This study is evaluating these performance-based compensation systems to examine issues like the impact of pay-for-performance on student achievement and educator effectiveness, and helping to answer pressing policy questions about how the programs are designed, communicated, and implemented.
- Teacher training, quality and compensation
- Access to college for low income students
- Experimental and nonexperimental methods for evaluating education interventions
- Systematic reviews
- Teacher and Principal Effectiveness
- School Reform
- Strengthening and Disseminating Research
Jill Constantine is an expert in teacher compensation and quality, as well as access to college for low-income students.
She has led several large-scale studies of federal policy initiatives, applying technical expertise in random assignment study designs, matching procedures such as propensity scoring, and advanced statistical modeling. Constantine directed the What Works Clearinghouse (WWC) for the U.S. Department of Education from 2010-2014, also serving as deputy project director for several years. The WWC assesses the quality of thousands of studies of education curricula, practices, and policies, and then summarizes the findings of well-designed studies in reports for educators, policymakers, and the general public. At the core of the WWC is a set of rigorous standards for research design; the high quality studies that meet WWC standards have strong causal validity.
She also directed Mathematica’s evaluation of the Teacher Incentive Fund grants, a random assignment study of performance-based compensation systems designed to provided bonuses to effective teachers and principals.
Before joining the firm, she was an assistant professor at Williams College. She has published in and serves as a reviewer for a number of peer-reviewed journals, including Child Development, Developmental Psychology, Early Childhood Research Quarterly, Industrial Relations, Industrial and Labor Relations Review, and Review of African American Education. She holds a Ph.D. in economics from the University of Pennsylvania.
Pay-for-Performance: Evaluating the Teacher Incentive Fund
Teacher Preparation Models Impact Evaluation
We examined the efficacy of different teacher preparation methods in contributing to academic achievement, focusing on two alternative models—one with less selective recruiting and substantial coursework, and the other with less selective recruiting and minimal coursework.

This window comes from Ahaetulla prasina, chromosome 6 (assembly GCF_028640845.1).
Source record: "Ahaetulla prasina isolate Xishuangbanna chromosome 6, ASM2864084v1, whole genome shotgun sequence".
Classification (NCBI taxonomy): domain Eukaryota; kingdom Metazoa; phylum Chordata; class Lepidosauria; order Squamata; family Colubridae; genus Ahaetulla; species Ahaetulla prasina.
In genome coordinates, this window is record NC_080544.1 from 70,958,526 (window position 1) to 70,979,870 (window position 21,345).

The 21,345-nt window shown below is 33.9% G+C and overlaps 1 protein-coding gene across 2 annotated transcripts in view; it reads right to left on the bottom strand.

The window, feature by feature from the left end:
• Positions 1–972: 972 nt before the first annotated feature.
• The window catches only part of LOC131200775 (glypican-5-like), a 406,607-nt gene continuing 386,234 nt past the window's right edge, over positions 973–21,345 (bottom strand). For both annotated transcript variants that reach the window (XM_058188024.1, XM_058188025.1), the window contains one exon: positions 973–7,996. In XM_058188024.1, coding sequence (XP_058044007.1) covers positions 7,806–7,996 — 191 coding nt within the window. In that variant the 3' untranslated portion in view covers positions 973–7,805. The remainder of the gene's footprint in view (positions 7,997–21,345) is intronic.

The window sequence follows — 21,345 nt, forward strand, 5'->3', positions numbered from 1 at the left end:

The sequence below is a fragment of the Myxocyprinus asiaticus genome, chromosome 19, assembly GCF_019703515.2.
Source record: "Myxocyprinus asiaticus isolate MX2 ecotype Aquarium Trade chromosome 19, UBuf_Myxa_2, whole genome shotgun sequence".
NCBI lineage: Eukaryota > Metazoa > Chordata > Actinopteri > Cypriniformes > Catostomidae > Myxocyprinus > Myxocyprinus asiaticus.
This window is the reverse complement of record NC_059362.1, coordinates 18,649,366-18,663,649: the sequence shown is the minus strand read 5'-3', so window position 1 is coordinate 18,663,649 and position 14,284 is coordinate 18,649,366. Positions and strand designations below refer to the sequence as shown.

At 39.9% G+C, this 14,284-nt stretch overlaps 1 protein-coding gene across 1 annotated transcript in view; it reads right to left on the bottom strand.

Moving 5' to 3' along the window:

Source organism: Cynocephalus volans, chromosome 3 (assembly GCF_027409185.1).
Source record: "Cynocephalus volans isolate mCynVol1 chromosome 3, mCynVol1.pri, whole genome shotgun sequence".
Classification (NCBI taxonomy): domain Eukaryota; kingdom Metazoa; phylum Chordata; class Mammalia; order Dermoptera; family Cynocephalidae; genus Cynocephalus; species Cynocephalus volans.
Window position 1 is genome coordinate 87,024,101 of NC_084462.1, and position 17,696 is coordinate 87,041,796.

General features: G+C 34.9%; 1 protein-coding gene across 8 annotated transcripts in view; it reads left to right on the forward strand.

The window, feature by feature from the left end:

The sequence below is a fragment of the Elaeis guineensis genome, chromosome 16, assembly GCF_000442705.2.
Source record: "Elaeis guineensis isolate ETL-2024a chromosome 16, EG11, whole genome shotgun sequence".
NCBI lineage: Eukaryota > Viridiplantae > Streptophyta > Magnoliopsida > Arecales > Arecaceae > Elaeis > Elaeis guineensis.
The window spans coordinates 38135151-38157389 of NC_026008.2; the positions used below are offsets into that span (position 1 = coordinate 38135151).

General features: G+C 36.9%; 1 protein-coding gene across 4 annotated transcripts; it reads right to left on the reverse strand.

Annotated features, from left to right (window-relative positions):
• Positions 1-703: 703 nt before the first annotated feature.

Evaluation of the Talent Search Program
Talent Search was established by the federal government in the 1960s to help increase the college enrollment rate of low-income middle and high school students whose parents did not attend college. Mathematica conducted the first national evaluation of the program in more than 25 years.
Research Shows Performance Bonuses for Teachers Can Improve Student Achievement
Research has revealed that effective teachers are critical to improving student achievement.
Mathematica Appoints Scott Cody, Jill Constantine, and Sheena McConnell as Senior Vice Presidents
Mathematica Policy Research has appointed three company leaders—Scott Cody, Jill Constantine, and Sheena McConnell—as senior vice presidents, acknowledging their accomplishments and recognition in their respective fields of expertise, the value they are bringing to our clients and partners, and the active...
Early Implementation Experiences of the 2010 Teacher Incentive Fund Grantees
The study found challenges to full implementation and communicating performance measures and performance bonuses.
The What Works Clearinghouse: Improving Practice, Research, and Policy
In 2002, the U.S. Department of Education's (ED) Institute of Education Sciences (IES) established the What Works Clearinghouse (WWC) to collect, review, and report on studies of education interventions. The growing focus on evidence-based decision making increased demand for this type of information. Since...
Building the Knowledge Base on Teacher Preparation and Effectiveness
Mathematica designed and conducted three large-scale studies on the relationship between teacher preparation and effectiveness, using the most rigorous approach possible—random assignment of students to teachers from different kinds of programs—and compared student test scores to gauge teacher effectiveness.